3. Change the maximum password validity PASS_MAX_DAYS value from 99999 to 60

     PASS_MAX_DAYS   60
  4. Change the PASS_WARN_AGE value from 7 to 14 days

     PASS_WARN_AGE   14

    Save and close the file.

    The above value 14 sets the number of days a user receives password change warnings before expiry. This grants users enough time to generate new passwords and set them using the following command.

     $ passwd


     Changing password for example_user.
     Current password: 
  5. To enforce the minimum password strength requirements for new passwords, edit the /etc/security/pwquality.conf file

     $ nano etc/security/pwquality.conf
  6. Add the following directives at the end of the file

     minlen = 8
     minclass = 4
     maxrepeat = 0

    The above configuration sets the following values:

    • minlen: Sets the minimum required password length to 8 characters
    • minclass: Enables 4 different character classes for a valid password. These may include lowercase,uppercase, symbols and digits to create a strong password
    • maxrepeat: The value 0 enforces no repeat of any characters to create hard to guess strong passwords

Configure Firewall Rules

Firewall Rules

Protect your server against common attacks by configuring firewall rules using ufw, firewalld, iptables and so on. Firewall rules help you to restrict the traffic and only allow connections to the ports that you wish to expose. You may also restrict incoming connections to certain ports from a specific source IP for added security.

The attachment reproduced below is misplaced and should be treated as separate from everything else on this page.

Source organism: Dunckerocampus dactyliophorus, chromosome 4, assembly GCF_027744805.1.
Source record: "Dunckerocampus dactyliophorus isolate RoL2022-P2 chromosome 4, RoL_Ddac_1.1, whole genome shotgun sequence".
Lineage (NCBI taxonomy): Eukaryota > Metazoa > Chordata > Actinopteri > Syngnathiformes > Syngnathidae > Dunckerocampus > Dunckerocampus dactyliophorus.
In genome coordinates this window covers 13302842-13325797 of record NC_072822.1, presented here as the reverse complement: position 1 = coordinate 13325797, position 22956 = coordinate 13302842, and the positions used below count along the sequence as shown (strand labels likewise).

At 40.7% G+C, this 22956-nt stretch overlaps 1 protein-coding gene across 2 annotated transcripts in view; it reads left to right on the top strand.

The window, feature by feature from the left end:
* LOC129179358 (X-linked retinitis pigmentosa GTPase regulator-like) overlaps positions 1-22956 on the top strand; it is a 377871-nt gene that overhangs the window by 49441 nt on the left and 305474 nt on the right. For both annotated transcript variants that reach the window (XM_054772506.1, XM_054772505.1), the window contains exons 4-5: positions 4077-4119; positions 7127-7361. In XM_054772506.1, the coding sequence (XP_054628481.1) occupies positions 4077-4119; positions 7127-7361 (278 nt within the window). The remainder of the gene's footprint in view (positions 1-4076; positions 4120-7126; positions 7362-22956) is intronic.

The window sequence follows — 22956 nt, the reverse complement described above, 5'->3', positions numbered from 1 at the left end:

You may also set up Vultr Firewall to enable packet filtering before the traffic reaches the protected server for an extra layer of security.

Enable Vultr DDoS Protection

Vultr's native DDoS mitigation system adds an extra layer of protection to keep your hosting infrastructure online and operating even when they are the target of attacks. You can secure your website from DDoS attacks in minutes with our automatic DDoS mitigation service, which is available in all our worldwide locations. Our system monitors network traffic and routes malicious activity to our attack mitigation farm after a DDoS event is detected, generally within 60 seconds.

  1. Log in to the Vultr customer portal

  2. Navigate to the target Instance page, select DDOS and click the Enable DDOS Protection button

    Enable DDOS Protection

Configure Fail2Ban to Protect SSH

Fail2ban is an open-source security tool. It scans log files for suspicious activity, like repeated login failures, and dynamically blocks IP addresses to prevent unauthorized access. It helps protect against automated attacks by temporarily banning malicious IPs. It works out-of-the-box with any firewall installed on your instance such as ufw, firewalld and so on.

This section demonstrates the steps to install Fail2ban and configure it to protect the server against SSH bruteforcing.

  1. Install Fail2ban:

    On Ubuntu/Debian-based systems

     $ sudo apt install fail2ban

    On RHEL-based operating systems

     $ sudo dnf install fail2ban
  2. Enable the Fail2ban service to start at boot time